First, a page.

Torn Apart: United by Love, Divided by Law

Torn Apart: United by Love, Divided by Law

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by Judy Rickard
     
 

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The horrors that thousands of lesbian and gay couples face are detailed in this moving political and personal story of immigration and love. As Judy and Karin’s legal battles reveal, when only one half of a gay couple is an American citizen, immigration struggles are confounded by the fact that the partners cannot legally marry in most parts of the United

Overview

The horrors that thousands of lesbian and gay couples face are detailed in this moving political and personal story of immigration and love. As Judy and Karin’s legal battles reveal, when only one half of a gay couple is an American citizen, immigration struggles are confounded by the fact that the partners cannot legally marry in most parts of the United States. With resources that outline which organizations can help and what the challenges and the realities of this situation are, this reference reaches out to couples, their friends and family, and anyone interested in assisting by offering advice and camaraderie on this subset of the gay marriage issue. Royalties from the book, which is published in association with Immigration Equality and Out4Immigration, go to groups working to overcome immigration denial for gay couples.

Editorial Reviews

Publishers Weekly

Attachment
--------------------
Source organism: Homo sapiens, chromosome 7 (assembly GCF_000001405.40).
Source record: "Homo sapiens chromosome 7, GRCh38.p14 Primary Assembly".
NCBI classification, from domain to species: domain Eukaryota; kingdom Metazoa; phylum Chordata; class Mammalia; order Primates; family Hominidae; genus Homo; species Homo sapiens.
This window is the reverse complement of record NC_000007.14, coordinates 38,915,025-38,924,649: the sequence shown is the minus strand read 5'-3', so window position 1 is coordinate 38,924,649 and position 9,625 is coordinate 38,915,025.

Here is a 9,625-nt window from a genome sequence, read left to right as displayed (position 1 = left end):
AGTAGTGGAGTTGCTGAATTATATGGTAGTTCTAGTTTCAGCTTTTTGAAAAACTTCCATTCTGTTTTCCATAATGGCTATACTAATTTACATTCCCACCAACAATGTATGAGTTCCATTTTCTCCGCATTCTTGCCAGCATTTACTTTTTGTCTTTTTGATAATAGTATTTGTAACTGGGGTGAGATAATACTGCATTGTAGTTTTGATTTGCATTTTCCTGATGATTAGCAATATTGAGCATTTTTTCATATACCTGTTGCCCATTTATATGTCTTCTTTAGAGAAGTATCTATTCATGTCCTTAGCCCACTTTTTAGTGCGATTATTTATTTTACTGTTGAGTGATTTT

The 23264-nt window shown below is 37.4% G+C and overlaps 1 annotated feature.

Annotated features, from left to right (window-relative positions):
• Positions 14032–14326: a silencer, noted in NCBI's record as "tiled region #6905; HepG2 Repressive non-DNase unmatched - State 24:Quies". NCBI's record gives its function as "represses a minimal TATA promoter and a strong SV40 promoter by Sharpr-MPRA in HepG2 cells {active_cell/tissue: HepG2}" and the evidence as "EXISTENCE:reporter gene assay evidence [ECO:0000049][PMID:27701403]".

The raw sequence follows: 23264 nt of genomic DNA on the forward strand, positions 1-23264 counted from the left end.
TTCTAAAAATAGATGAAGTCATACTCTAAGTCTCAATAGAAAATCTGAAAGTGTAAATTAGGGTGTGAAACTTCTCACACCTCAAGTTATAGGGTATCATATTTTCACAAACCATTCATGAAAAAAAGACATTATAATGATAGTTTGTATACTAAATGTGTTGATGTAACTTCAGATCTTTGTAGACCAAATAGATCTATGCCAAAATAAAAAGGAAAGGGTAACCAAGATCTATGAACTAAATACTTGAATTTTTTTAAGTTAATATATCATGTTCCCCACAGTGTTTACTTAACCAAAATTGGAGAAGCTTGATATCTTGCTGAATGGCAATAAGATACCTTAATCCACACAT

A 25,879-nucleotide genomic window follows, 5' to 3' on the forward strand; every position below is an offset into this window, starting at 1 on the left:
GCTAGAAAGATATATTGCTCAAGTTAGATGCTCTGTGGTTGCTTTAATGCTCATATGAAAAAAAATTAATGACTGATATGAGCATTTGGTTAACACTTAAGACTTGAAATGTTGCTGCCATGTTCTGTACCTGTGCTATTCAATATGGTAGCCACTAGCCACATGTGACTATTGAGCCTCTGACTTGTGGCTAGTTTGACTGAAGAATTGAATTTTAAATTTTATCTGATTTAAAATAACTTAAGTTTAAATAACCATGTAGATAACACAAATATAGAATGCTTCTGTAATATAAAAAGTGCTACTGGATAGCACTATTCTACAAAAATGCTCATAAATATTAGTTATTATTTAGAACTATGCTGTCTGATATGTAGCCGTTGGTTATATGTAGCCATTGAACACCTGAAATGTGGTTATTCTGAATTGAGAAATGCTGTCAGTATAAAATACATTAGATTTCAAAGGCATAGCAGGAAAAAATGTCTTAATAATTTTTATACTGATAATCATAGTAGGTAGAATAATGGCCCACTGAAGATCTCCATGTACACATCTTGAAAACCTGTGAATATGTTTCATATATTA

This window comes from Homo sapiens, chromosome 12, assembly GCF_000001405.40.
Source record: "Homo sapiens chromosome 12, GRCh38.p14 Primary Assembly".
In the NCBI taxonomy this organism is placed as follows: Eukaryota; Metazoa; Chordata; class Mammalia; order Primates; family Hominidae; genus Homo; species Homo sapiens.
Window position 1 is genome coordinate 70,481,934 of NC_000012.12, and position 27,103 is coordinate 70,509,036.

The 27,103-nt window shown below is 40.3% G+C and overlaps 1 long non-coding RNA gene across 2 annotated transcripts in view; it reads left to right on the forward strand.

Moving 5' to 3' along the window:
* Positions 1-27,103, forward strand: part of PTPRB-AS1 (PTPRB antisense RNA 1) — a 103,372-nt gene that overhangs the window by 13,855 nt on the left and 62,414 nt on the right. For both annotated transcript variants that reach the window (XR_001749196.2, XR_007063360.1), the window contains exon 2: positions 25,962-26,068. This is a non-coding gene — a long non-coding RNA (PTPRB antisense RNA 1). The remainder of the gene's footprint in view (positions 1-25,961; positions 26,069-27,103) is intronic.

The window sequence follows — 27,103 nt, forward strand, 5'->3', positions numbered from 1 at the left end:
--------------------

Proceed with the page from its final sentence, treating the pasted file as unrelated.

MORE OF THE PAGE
The Defense of Marriage Act and other federal legislation have forced Rickard and her British partner, Karin, to live much of their lives apart. Rickard collected stories from some of the other 36,000 LGBT couples, in which one partner is an immigrant, forced into itinerancy and convoluted living arrangements to abide by immigration requirements that don’t recognize their relationships, such as resettling in a more tolerant country where neither member originates, enduring constant fear of seeing their undocumented partner deported, or opting for a sham citizenship marriage with a member of the opposite sex. Rickard recounts the byzantine hoops through which she and Karin jump, including savings-draining trips abroad every six months to keep in compliance with Karin’s visa. Their story demonstrates the strain these laws take on couples and the families they are forced to leave behind much of the year. Rickard puts a human face on a political issue and offers actionable steps for her readers: encouraging them to support the United American Families Act and contact their congressmen or women. (May)
From the Publisher

"Rickard puts a human face on a political issue and offers actionable steps for her readers: encouraging them to support the United American Families Act and contact their congressmen or women." —Publisher's Weekly (March 28, 2011)

"[In Torn Apart] you’ll meet people willing to fight for their relationships, expatriate themselves for their relationships, and bankrupt themselves for their relationships. This book is really a collection of love stories, detailing the lengths people are willing to go to in order to preserve our families." —Angel Curtis, OutSmart Magazine (April 2011)

"Incredible tales of 'Rube Goldberg' type arrangements by American citizens simply to be able to stay with their foreign partner . . . readable and important. . . . The stories are the power and she doesn't dilute them." —www.DavidMixner.com

"A compelling wake-up call . . . inspiring, often sad, even infuriating, tales of same-sex couples caught in the machinations of antiquated U.S. immigration policy . . . chockfull of ideas for how to help." —Windy City Times